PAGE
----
No.
    fastasleeppscooter63
  • Reply 8 of 17
    chudq.ca@gmail.com[email protected] Posts: 5unconfirmed, member
    Really interesting patterns. Not all devices are directly connected to 3/4/5G network. Only one, iPhone, is enough. This really simplifies connectivity to outside on devices. And I guess that this would be very secure.
    watto_cobra
  • Reply 9 of 17
    JFC_PAJFC_PA Posts: 302member
    I'm perplexed how an Apple Watch or any other device would "know" an emergency or natural disaster has occurred. How is that emergency status communicated to the device? And who decides what's an "emergency"? Right now the US President has declared an emergency and not everyone agrees with him on that. Does Tim Apple trigger the emergency event that causes our Watches to behave differently?
    Conditionally determined: no cell service available but other devices detected and it offers to reach out perhaps. 

    Hence: “a natural disaster that knocks out or overloads cellular networks in an area. ”
    edited March 21 fastasleepwatto_cobra
  • Reply 10 of 17
    fastasleepfastasleep Posts: 2,686member
    I'm perplexed how an Apple Watch or any other device would "know" an emergency or natural disaster has occurred. How is that emergency status communicated to the device? And who decides what's an "emergency"? Right now the US President has declared an emergency and not everyone agrees with him on that. Does Tim Apple trigger the emergency event that causes our Watches to behave differently?
    The word "emergency" isn't found in the three patents this article links to. AI presumably used it in the headline as a speculative use for the technology, and the natural disaster example they give is but one application, don't stress out about it.
    edited March 21 berndogwatto_cobra
  • Reply 11 of 17
    mattinozmattinoz Posts: 1,036member
    Soli said:
    I love this idea. I'd also like to see it allowed for areas where regular communications are usually killed but where you're likely still within a moderate range of other people, like National Parks, that even basic voice or text communication could relay out to a normal cell tower where a call could potentially be bad, thereby no longer needing to carry a sat radio with me for emergencies when I'm off the grid.
    Almost at the other end of population density, a school could use it the create no internet access between students and school resources like video, library and class materials.  At the same time Kids would only have more general/filtered internal access via a parents device.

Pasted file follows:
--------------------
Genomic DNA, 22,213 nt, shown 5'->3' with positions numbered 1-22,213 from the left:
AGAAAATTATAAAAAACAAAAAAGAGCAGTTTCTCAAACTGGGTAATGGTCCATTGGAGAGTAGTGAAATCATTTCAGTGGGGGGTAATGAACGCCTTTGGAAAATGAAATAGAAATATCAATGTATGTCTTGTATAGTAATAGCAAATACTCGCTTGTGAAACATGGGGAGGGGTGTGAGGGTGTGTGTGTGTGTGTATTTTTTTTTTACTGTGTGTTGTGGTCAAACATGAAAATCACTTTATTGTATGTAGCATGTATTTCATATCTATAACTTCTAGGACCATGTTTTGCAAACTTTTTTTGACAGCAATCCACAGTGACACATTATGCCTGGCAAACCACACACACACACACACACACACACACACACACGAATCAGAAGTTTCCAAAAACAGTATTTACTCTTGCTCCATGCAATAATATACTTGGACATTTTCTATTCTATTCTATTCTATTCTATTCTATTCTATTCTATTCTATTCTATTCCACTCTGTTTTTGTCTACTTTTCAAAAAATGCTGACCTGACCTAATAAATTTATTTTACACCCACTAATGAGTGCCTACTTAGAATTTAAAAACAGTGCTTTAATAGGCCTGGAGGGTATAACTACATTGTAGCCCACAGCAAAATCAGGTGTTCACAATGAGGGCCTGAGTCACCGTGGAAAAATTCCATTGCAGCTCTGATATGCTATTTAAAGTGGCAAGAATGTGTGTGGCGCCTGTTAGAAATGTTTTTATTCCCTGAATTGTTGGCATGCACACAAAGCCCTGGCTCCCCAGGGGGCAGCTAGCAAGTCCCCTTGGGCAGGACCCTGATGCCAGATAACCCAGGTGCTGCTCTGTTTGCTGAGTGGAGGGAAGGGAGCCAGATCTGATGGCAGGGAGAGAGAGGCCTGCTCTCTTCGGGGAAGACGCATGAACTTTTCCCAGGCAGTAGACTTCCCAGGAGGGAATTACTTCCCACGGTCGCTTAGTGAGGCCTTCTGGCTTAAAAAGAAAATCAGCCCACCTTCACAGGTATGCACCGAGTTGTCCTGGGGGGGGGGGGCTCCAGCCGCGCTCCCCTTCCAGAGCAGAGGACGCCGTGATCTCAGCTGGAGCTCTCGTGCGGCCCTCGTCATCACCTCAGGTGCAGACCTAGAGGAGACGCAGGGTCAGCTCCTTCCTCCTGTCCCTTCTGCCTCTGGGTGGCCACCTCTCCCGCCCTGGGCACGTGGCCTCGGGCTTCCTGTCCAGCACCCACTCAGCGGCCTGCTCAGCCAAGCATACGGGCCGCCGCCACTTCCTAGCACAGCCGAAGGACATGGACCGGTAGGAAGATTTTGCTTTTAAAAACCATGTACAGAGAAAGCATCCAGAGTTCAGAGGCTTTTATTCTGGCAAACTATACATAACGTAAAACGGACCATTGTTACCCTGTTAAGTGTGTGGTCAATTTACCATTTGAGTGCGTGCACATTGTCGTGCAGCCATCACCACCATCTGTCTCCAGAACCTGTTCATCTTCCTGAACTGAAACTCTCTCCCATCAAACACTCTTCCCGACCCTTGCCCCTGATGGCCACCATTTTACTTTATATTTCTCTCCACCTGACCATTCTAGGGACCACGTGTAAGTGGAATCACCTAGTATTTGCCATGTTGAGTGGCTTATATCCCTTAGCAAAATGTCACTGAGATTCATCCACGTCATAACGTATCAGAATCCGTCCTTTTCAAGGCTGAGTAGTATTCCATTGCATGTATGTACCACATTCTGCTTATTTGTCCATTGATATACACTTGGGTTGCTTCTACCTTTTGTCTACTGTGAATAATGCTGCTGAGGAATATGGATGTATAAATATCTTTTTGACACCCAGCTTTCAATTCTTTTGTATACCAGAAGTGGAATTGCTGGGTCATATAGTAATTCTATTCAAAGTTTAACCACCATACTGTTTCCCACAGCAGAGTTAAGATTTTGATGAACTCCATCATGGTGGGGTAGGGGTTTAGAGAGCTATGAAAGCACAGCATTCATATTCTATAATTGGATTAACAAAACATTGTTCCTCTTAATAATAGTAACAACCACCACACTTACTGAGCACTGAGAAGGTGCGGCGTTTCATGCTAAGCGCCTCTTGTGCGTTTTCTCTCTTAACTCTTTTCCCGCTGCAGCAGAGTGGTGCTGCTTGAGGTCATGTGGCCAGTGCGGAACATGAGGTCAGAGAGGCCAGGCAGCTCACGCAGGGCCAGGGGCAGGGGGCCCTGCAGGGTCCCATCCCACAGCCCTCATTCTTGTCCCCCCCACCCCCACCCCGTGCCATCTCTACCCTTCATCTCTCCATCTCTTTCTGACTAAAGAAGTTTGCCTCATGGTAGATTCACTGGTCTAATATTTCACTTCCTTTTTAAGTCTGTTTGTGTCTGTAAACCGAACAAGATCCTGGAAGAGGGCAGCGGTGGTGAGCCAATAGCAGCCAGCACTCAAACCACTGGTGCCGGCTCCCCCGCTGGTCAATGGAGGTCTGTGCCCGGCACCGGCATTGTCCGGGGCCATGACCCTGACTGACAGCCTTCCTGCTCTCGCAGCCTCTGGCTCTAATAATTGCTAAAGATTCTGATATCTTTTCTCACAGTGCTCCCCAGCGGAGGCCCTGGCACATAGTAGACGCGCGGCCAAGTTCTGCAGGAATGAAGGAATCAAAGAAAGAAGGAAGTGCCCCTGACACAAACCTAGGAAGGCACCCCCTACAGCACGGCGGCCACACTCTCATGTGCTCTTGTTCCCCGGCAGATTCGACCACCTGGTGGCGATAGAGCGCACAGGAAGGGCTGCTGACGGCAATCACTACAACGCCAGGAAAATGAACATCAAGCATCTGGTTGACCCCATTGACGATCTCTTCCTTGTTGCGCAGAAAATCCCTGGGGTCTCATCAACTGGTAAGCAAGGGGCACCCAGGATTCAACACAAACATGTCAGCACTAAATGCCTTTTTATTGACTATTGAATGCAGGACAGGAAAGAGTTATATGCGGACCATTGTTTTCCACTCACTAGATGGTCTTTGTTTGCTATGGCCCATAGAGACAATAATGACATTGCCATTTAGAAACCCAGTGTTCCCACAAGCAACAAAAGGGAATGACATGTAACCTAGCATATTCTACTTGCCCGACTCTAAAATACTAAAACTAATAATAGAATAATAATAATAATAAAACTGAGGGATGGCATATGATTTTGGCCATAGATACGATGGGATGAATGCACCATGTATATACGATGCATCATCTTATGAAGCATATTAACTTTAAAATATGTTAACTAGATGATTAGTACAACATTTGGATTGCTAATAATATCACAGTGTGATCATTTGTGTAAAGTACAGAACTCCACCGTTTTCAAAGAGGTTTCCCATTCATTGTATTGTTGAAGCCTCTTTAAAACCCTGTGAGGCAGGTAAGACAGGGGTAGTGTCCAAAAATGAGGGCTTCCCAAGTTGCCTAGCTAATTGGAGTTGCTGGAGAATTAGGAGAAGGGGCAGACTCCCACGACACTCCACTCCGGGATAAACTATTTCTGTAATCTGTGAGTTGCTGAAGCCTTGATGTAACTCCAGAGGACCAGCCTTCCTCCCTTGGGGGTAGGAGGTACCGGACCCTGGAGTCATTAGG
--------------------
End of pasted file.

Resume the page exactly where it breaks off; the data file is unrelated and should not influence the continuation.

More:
libertyforallwatto_cobra
  • Reply 12 of 17
    danoxdanox Posts: 386member
    Shouldn't have canceled Airport routers??
    watto_cobra
  • Reply 13 of 17
    macguimacgui Posts: 1,178member
    danox said:
    Shouldn't have canceled Airport routers??
    Apple just put them into an electronic chrysalis.
    pscooter63watto_cobra
  • Reply 14 of 17
    wd4fsuwd4fsu Posts: 11member
    gutengel said:
    I hope this becomes a reality soon. The only options available now are Zello, that is decent, and FireChat which is not working very well lately. First messaging, then decentralised internet just like HBO Silicon Valley!
    Zello still requires an internet connection, no?
    watto_cobra
  • Reply 15 of 17
     This functionality should’ve been out a long time ago, and should not just be for an emergency but anytime you can’t get the network connection! 

     Additionally you should be able to use your same cellular service from an Apple device with any car you use. Nobody should have to pay for a second cellular connection in the vehicle when you already have one in your pocket!   Along those lines Apple needs a CarKit, the same kind of thing like HomeKit but for the car. 
    edited March 23 watto_cobra
  • Reply 16 of 17
    radarthekatradarthekat Posts: 3,030moderator
    The trick is to get most devices signed into a single standard.  For donreasin this reminds me of Star Trek, where messages are sent on a sub-space frequency.  Sounds cool, whatever that is.  But imagine all smartphones, and some other devices with sufficient battery power, having extra hardware, separate for security reasons, to participate in this type of network.  That hardware and it’s supporting mini-OS has the task of creating its own little hotspot and detecting and connecting others within range to establish a wide area network.  It might then be agnostic with regard to what traffic flowed on the network.  Then each smartphone or other device could utilize the network just like a WiFi hotspot.  Which is, of course, the whole idea.
    watto_cobra